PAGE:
Engagement may be the most overused word in digital marketing. Contested, perhaps, only by “relevance.” Engagement is now recommended, and even required, for every contact with a customer. Consider:
- Social media. Be engaging or be oh, so yesterday.
- Email marketing. Be engaging or be deleted.
- Email deliverability. Be engaging or end up in the junk folder (or worse).
- SMS marketing. Be engaging or be told, “Stop.”
- Mobile apps. Be engaging or be lost in the clutter of dusty icons.
- SEM. Be engaging or be found way back on page three results.
What if we turn that engagement idea into something radical? What if we set a goal for ourselves that every email message or every social interaction has the potential to literally change someone’s life?
Is it so far-fetched? Imagine that a woman searching online for a great book to read finds a recommendation from a local bookstore. Signs up for the email list. Attends an event. Meets a VP at a company in her space while chatting about books and eating cheese. Gets a new job and a promotion. Buys a nice house and a sports car. Still a loyal customer, she hosts a fabulous dinner party to celebrate the grand re-opening of the renovated bookstore; where someone brings a single guest who seems like a pretty nice guy. Marries him, has babies, nice vacations, plenty of time to read novels, and goes on to discover a cure for cancer.
Really?! Life-changing digital marketing?! That feels a little Zen, don’t you think?
Yet, I think we are onto something here. Think about the opportunities of using our digital marketing efforts to build what marketers have known for years as “brand advocacy.” Embrace the simple concept that engaged consumers will participate in a brand community, be loyal, and become advocates. Using a CRM-driven approach, this brand advocacy can empower engaged customers who, together with others and the marketers themselves, have a sustainable impact on business performance.
As powerful as that concept is, the truth is still that most email and other digital marketing is well-intentioned, but not engaging. Look at your own inboxes (in email, Twitter, Facebook, and blogs). Look also at the number of people who haven’t opened, clicked, or “liked” anything from you in a long time. Too much of what we marketers publish is irrelevant, ill-timed, and poorly formatted.
How can we break out of the pile? Engage.
- Ask for it. There are plenty of ways to encourage engagement – say thank you, be funny/clever, offer a reward (including monetary or emotional), provide group validation, or connect around shared values. Test and adapt these approaches to your particular brand and audience types. Be sure to ask for engagement – the primary reason most people do not engage is because they feel they were never asked.
- Share the podium. The advent of the social Internet (and there is no other) enables a democratization of marketing. Consumers have a vote because they have access to information about brands from sources (mostly other consumers!) who are not employed by the brands. This fundamentally shifts the control of the discovery process from marketer to customer. Many times, consumers engage with brands outside the watchful eye of the marketing department. We must collaborate (not control) and embrace those opportunities – since they happen with or without us.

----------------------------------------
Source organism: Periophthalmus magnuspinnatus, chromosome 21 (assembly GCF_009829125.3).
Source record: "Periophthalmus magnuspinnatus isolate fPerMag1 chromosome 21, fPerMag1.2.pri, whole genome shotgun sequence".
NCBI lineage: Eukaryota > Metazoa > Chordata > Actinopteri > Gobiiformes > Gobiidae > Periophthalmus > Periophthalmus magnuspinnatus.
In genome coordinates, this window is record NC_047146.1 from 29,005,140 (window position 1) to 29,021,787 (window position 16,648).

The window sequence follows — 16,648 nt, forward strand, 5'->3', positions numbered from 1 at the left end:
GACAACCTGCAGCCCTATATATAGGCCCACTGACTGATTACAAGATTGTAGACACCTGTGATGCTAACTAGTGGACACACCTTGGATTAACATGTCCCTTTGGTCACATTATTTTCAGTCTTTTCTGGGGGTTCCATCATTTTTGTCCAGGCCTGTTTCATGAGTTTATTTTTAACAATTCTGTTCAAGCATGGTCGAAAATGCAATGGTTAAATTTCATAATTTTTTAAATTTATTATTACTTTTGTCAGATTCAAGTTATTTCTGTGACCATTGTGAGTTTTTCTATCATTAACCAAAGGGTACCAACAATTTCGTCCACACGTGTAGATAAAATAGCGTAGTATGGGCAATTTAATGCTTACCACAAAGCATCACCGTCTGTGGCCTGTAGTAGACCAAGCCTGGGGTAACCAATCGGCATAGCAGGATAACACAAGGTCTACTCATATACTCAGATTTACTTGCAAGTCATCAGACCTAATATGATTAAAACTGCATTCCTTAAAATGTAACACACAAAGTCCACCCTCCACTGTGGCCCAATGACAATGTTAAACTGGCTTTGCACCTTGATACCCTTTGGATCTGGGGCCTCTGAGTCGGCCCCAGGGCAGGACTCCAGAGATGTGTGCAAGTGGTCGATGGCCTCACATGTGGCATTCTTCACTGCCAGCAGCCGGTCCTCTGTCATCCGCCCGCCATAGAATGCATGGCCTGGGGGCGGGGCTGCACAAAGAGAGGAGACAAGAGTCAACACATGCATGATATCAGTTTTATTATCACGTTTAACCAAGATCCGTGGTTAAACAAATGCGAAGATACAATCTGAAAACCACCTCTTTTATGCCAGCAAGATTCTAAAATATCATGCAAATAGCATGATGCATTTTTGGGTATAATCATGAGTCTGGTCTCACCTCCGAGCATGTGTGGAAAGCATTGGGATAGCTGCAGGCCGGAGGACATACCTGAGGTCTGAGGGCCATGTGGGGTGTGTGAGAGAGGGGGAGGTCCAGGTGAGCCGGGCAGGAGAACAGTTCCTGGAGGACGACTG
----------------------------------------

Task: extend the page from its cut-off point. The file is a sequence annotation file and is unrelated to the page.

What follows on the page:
- Serve the customer. The onus is indeed on the email marketer to create engagement and relevancy. We have to work harder to understand the needs and desires of the audience. Today’s marketplace is fragmented, multi-channel, and influenced by consumers themselves more than by brands. This increases the complexity of how marketers must actually gather and understand multiple sources of data in order to match subscriber interest to their own products and services. That data is increasingly unstructured and multi-structured (as opposed to structured data that fits neatly into rows and columns). Think social, clickstream, and search/source data.
While this creates a totally new and somewhat fluid marketing environment, personally, I’m very excited by it. I love working with data, always ensure that I can back up my statements, and never want to be in a battle of opinions. However, I’m becoming increasingly comfortable with “mushy ROI” from some of our digital channels. Email marketing is pretty solid in terms of measurements and metrics. Social will not yet offer this same comfortable structure. Digital data like clickstream or session analysis is still hard (and expensive) to capture, associate back to customers, manage, and act upon.
Engagement is not an event, it’s a process. When we start to think about how to create a continuum of experience for our subscribers, that guides us toward better decisions on segmentation, frequency, and cadence. It’s time that marketers become “engagement engineers” in order to capture higher share. What are you doing to create engagement with your own audiences?
In an often fragmented workplace, where various departments have varying opinions and goals, it can be challenging to get everyone on the same page and make strategy meetings productive.
In part one a few weeks ago, we discussed what brand TLDs (top level domains) are, which brands are applying for them and why they might be important. Today, we’ll take an in-depth look at the potential benefits for brands, and explore the challenges brand TLDs could help solve.
According to a report, references to hashtags appeared in just 30% of Super Bowl 51's commercials this year, down from 45% a year ago.
The explosive growth of video in 2016 makes 2017 an important year for video content and as more publishers are tempted to use it, it’s useful to consider the best strategies to maximise its effectiveness.